Julian Walker

Encounters with Objects, EV+A, Limerick 2006

Home | Languages and the First World War | Introduction | Gone Away, 2010 | Births, Chimneys and Lightermen - Collecting Greenwich Peninsula, 2008 | Words and Forgetting, 2007 | Encounters with Objects, EV+A, Limerick 2006 | Art out of place, Norwich, 2005 | Interventionist embroidery | Treat Yourself, 2003 | The Best in Heritage, 2002 | Hygiene, 2002 | Art & Work Award 2002 | Unit 2 Gallery, 2002 | Lies & Belonging, 2001 | Walking On Eggshells, 2000 | In The Picture, 2000 | New Contemporaries 99 | Projects 1995 to 2001 | Mr and Mrs Walker have moved, 1998 | Curriculum Vitae | Smaller Individual Works | Work data: size, date, medium | Writing | Reviews | Catalogue Texts | Current work | Drawing | The British Library | Do Bees Like Van Gogh? | Transmission: Provenance - talk Nov 2004 | Tablets and sculptures | Educational work | Books on language


EV+A Invited  -  Limerick 2006
Encounters with Objects

A new work commissioned by EV+A.


The Hunt Museum collection is a diverse group of objects, many of which were in use as domestic objects in the homes of the Hunt family.  The idea that these objects were in a private house, treated as personal possessions, and in many cases used in accordance with their original intended usage, contrasts with their inevitable removal from usage as they become museum objects; yet they remain objects which visually convey the idea that they were made for physical use. 

The objects have changed their identities a number of times: made with specific intentions, which may be considered as their primary identity (1), mostly they then became stored, lost, hidden, used as decorative, treasure or grave goods (2), until their acquisition by the Hunt family (3), in many cases then reverting to their primary uses.  On passing to the Hunt Museum they acquired a new identity as museum objects (4), for study or contemplation, referencing their roles at (2).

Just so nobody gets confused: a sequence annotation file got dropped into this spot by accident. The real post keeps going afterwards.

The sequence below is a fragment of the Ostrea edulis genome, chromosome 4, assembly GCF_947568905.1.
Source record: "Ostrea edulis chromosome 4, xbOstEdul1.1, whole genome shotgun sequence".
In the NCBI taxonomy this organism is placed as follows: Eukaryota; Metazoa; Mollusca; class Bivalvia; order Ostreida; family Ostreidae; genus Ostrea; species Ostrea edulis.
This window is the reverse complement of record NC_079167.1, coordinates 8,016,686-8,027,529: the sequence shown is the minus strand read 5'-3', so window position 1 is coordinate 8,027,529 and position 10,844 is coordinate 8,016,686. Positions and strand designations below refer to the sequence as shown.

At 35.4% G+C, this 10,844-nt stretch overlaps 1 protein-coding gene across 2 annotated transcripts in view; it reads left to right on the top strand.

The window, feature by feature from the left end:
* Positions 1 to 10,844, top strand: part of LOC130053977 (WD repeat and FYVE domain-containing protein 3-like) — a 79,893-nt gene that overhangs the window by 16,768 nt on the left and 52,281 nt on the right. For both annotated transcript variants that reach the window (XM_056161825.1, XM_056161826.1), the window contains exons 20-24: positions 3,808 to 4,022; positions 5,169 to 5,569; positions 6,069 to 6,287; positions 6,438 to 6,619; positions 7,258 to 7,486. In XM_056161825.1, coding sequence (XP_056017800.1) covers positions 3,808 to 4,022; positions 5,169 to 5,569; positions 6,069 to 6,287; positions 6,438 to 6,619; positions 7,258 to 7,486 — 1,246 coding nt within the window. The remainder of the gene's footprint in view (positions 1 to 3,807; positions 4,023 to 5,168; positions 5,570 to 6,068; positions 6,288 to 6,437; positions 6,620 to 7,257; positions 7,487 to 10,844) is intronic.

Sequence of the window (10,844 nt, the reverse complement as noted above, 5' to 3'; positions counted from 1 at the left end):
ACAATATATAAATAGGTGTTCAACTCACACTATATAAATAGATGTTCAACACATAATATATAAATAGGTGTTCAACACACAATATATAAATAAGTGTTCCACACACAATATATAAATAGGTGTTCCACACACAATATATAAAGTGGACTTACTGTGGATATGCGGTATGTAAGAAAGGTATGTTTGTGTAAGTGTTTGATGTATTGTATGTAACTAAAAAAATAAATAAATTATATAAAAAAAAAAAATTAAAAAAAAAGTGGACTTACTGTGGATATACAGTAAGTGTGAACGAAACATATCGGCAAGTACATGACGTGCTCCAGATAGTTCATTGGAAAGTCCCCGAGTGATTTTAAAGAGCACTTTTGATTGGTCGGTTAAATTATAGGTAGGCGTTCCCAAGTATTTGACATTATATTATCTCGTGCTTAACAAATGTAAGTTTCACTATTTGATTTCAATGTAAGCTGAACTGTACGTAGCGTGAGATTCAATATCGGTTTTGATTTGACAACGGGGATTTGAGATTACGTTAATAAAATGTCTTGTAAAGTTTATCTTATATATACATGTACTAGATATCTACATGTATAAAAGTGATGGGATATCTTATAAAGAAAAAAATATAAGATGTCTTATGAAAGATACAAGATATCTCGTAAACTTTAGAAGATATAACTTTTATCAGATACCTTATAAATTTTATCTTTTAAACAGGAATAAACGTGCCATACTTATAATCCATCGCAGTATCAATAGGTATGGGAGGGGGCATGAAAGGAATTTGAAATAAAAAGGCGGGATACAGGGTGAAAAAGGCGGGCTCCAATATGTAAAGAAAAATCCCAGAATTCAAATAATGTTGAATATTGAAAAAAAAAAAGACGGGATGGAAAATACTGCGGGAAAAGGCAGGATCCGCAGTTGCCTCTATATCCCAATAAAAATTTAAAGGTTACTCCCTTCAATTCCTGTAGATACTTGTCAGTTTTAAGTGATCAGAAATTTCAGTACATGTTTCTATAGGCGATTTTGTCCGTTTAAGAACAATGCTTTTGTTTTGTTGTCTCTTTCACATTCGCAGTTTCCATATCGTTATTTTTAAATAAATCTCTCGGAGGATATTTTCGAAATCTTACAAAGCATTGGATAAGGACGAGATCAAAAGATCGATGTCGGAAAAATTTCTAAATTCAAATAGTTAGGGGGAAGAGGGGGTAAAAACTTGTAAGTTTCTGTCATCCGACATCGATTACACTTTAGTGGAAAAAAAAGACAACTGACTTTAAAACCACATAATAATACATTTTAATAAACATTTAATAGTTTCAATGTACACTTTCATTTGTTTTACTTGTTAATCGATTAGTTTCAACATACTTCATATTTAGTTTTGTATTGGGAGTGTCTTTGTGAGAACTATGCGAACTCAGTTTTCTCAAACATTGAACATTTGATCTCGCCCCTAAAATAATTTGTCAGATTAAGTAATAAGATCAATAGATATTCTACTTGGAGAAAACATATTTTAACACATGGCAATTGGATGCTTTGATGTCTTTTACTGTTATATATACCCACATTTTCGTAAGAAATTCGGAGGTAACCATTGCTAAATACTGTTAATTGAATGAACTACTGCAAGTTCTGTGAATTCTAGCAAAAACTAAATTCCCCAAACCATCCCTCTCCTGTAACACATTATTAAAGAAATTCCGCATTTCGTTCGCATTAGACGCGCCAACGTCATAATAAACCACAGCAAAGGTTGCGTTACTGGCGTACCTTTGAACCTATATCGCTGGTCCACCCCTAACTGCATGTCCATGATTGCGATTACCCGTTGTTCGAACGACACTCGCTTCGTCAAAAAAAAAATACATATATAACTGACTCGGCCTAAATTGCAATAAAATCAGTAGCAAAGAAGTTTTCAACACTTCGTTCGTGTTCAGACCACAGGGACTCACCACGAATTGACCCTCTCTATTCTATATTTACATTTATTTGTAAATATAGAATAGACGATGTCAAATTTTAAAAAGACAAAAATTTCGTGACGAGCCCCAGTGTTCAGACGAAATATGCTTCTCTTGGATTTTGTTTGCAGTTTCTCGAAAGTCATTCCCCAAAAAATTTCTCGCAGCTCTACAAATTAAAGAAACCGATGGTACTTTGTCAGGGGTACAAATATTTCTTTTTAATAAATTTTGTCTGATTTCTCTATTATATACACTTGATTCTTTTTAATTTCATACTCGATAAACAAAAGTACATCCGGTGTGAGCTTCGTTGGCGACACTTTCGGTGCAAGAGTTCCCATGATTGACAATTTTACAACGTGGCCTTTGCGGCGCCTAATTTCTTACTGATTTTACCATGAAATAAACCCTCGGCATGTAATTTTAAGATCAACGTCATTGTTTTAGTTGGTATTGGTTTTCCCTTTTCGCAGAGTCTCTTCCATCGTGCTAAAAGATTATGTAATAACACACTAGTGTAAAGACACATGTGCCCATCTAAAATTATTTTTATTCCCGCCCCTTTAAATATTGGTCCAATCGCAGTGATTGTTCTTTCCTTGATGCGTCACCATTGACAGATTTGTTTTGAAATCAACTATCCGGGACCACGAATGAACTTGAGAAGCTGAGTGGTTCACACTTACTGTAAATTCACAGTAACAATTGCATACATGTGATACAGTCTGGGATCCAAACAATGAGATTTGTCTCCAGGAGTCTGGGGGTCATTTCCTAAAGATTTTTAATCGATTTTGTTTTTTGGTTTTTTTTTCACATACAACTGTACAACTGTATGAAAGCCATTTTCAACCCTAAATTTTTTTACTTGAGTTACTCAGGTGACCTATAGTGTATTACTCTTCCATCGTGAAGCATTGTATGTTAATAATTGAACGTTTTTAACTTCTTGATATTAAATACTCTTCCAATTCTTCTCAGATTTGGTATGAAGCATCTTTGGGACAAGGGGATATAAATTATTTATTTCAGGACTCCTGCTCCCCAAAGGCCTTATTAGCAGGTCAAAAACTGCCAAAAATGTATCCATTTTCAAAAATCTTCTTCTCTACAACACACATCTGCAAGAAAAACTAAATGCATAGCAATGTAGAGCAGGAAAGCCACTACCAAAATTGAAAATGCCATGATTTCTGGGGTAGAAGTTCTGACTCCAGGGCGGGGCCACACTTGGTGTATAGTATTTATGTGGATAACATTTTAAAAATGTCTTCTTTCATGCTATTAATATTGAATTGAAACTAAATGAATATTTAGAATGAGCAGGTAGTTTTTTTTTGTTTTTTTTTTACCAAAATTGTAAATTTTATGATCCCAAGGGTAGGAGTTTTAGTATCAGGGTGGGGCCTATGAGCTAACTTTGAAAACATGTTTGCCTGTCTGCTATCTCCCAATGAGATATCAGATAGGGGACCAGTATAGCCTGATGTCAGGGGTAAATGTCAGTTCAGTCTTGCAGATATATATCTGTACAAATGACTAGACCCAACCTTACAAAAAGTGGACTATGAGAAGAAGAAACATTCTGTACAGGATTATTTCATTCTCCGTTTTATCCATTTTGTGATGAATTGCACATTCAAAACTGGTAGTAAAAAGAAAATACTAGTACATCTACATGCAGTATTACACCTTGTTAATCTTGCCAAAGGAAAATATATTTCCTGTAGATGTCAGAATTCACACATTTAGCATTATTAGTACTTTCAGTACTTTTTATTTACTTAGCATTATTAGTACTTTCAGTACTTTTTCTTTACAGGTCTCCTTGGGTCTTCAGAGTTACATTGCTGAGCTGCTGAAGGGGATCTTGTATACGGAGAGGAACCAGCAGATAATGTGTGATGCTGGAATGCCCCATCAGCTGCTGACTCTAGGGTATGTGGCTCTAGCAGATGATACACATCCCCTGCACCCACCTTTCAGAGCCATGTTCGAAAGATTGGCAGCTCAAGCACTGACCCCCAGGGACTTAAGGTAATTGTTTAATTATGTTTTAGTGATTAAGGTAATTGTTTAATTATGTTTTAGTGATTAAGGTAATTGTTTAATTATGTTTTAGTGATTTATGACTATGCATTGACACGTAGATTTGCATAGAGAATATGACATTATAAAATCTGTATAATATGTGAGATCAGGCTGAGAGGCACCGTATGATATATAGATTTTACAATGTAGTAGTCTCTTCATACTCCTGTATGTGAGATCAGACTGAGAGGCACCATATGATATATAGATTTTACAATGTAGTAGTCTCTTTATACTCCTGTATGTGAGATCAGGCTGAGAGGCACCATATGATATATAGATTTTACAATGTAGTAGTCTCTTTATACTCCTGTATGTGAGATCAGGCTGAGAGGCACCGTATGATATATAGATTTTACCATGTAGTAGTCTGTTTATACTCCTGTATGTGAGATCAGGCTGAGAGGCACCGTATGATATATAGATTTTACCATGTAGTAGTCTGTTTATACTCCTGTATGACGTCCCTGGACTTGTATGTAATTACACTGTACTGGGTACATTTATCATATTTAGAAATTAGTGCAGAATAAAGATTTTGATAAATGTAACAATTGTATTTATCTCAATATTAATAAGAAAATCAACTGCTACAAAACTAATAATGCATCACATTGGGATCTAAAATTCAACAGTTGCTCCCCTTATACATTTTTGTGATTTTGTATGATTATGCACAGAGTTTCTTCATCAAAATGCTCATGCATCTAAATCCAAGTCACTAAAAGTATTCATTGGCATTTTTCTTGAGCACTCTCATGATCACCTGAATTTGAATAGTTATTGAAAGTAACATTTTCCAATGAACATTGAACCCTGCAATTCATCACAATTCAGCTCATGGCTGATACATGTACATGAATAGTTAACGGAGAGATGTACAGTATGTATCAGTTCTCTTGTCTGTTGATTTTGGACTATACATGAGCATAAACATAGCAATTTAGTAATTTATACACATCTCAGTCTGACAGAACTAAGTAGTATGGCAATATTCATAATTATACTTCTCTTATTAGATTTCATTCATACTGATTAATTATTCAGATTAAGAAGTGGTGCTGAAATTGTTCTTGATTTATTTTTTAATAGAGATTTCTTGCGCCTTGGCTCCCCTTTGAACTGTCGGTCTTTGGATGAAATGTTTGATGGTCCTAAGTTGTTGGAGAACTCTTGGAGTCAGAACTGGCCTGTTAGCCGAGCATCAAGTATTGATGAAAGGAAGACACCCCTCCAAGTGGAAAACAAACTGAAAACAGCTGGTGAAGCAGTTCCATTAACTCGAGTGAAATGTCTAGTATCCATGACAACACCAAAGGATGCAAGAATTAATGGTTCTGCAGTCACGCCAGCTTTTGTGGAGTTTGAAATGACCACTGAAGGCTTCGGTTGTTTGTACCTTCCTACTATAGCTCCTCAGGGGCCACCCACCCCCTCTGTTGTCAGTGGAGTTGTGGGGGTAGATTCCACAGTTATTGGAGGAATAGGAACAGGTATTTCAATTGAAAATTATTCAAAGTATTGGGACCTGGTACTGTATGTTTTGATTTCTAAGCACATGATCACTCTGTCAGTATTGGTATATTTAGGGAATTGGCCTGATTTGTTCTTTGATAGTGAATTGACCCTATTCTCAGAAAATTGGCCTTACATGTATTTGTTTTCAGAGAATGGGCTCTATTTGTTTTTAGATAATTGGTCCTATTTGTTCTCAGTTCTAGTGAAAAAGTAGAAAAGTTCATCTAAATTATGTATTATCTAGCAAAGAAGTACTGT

Encounters with Objects comprises documented physical interaction with objects from the collection, in which the objects are treated as tools fulfilling the original purpose for which they were made.  The work, a video, 8 photographic prints, and a number of text labels describing the experience of using the objects, tests the nature of the objects by re-using them in accordance with their original intended usages, including shaving with a Bronze Age razor, drinking from an 18th century cup, and combing hair with a mediaeval ivory comb.


The work references a view of time as a helix along which points of repetition may be perceived creating lines of connection.  It tests many ideas whose physical focus is the collection, including the nature of the projection of presence conveyed within the body of preserved objects, the nature and extent of the museum’s engagement with the objects, and how this relates to the Hunt family’s engagement with their collection.